Children’s Minister Katherine Zappone will hold talks with opposition parties in a bid to ensure a law allowing adopted people to trace their birth parents is passed by the end of the year.
Tánaiste Simon Coveney yesterday confirmed the meeting will take place on June 13, adding that the Government wants to fast-track the bill in order to have it signed into law by December.
Speaking during a Dáil debate in the aftermath of the St Patrick’s Guild illegal adoptions revelations and fears thousands of other people could be affected, Mr Coveney said the Government is acutely aware of the seriousness of what has happened.
Asked by Sinn Féin TD Eoin Ó Broin what action the Coalition is taking to allow adopted people trace their birth parents, Mr Coveney said Ms Zappone will discuss the issue in detail with opposition parties when the Dáil returns after next week.
“Minister Zappone is seeking to progress the Adoption (Information and Tracing) Bill 2016, which will create for the first time a statutory right for adopted persons and persons who have been subject to incorrect birth registration, birth certificate information and certain other information,” said Mr Coveney.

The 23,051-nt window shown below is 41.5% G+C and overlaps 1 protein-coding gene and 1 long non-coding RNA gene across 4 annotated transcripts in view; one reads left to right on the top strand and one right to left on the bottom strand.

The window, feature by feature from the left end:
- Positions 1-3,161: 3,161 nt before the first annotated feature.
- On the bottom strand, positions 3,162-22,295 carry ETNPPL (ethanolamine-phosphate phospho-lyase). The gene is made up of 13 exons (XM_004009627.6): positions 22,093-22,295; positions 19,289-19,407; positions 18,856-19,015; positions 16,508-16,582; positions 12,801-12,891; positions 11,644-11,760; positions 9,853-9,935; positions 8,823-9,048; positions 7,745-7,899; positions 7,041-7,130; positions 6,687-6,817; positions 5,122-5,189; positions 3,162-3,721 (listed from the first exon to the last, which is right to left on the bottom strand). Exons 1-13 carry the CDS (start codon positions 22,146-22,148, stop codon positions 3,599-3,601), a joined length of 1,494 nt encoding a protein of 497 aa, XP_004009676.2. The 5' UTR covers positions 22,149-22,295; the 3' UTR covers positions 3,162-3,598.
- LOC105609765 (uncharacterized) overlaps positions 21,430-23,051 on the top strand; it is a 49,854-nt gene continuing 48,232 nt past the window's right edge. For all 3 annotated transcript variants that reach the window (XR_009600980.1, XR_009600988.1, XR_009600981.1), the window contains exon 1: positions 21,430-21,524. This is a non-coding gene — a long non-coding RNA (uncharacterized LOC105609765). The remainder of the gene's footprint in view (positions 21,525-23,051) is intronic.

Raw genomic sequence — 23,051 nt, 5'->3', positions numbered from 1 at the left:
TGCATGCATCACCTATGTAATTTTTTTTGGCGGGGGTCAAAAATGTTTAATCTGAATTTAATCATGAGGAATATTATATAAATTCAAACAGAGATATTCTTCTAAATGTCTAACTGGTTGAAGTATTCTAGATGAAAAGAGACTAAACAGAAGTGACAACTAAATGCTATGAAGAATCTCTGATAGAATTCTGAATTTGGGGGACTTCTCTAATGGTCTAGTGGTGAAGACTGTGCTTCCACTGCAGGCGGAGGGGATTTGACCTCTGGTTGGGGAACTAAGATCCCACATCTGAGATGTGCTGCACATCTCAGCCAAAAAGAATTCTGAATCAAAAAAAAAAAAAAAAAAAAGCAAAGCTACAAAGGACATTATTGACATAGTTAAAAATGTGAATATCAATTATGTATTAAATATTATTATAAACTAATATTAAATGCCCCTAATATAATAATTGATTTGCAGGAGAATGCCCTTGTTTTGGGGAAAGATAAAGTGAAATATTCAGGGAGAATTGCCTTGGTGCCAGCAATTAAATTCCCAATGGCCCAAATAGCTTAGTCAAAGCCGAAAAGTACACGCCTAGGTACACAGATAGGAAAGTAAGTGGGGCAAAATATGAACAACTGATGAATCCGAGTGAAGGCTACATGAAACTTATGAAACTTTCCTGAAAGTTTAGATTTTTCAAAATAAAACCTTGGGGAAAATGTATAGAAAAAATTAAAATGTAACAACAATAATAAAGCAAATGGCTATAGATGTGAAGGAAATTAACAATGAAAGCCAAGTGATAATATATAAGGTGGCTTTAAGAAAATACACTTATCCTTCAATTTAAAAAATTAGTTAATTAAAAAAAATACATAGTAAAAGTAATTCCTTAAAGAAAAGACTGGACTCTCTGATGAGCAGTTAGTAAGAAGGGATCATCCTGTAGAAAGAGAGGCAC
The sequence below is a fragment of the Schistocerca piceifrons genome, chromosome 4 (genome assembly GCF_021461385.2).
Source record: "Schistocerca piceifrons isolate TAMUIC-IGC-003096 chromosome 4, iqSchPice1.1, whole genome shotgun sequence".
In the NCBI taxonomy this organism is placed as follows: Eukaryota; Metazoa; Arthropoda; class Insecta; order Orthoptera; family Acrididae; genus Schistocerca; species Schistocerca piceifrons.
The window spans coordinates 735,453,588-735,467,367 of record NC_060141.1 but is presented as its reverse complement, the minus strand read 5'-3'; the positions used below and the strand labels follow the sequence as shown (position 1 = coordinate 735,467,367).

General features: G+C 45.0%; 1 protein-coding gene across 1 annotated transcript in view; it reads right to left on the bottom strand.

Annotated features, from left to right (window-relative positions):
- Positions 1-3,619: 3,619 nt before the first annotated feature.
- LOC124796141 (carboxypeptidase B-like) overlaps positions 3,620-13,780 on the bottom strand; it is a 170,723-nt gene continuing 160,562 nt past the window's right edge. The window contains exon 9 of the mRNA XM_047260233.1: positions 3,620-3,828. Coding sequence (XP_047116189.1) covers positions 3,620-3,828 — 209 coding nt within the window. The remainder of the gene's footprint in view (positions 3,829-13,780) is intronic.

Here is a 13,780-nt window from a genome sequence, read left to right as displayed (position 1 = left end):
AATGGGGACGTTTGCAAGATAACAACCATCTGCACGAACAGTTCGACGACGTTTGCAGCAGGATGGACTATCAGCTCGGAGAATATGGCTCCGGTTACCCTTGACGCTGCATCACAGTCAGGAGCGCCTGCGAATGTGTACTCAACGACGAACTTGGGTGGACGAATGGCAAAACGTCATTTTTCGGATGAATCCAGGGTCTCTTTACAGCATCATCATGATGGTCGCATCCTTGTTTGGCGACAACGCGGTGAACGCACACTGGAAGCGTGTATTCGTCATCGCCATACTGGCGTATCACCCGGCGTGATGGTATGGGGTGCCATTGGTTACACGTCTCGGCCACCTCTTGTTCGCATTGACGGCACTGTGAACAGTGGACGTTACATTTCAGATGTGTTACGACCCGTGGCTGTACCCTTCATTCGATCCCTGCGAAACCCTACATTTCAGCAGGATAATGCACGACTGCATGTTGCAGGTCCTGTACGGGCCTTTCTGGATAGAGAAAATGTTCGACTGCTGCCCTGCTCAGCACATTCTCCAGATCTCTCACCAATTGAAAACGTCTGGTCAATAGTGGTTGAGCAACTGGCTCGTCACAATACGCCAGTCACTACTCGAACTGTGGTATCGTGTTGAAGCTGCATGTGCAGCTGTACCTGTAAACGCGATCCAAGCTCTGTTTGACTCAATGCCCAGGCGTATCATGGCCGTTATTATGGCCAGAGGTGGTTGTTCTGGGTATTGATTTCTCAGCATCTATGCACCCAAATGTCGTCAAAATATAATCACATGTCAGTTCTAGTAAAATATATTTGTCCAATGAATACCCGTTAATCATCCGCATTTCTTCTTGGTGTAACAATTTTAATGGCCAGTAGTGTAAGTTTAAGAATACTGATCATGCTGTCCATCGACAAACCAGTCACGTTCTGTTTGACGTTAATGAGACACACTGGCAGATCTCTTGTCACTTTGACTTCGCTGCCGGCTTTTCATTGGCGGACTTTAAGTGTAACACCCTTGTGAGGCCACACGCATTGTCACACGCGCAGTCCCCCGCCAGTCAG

“She is very anxious to talk to other political parties so that we can progress this quickly.”
Mr Coveney was responding to Mr Ó Broin, who said the “shocking revelations in recent days” demanded immediate action.
“This has rightly caused much anger and angst. Successive governments have known about this and have failed to act despite reams of evidence,” said the Sinn Féin TD for Dublin Mid-West.
“The situation persists that there is no statutory basis upon which people can access information relating to their identities and health records.”
Labour TD and former tánaiste Joan Burton, who was adopted, backed the calls to fast-track the tracing legislation, saying adopted people have a “human right” to know where they are from.
“I have been speaking to a number of adopted people who, as is their human right, are looking for information about their birth including their birth certificates,” said Ms Burton.
“They cannot get them because all the power lies with the adoption societies and their inheritor, Tusla. One women in her 30s has thought long about this and wants to know about her birth.
"She is entitled to that under the UN and European conventions on human rights.
“Four years ago, she filled in forms and made the necessary contacts with Tusla. She has heard absolutely nothing.”
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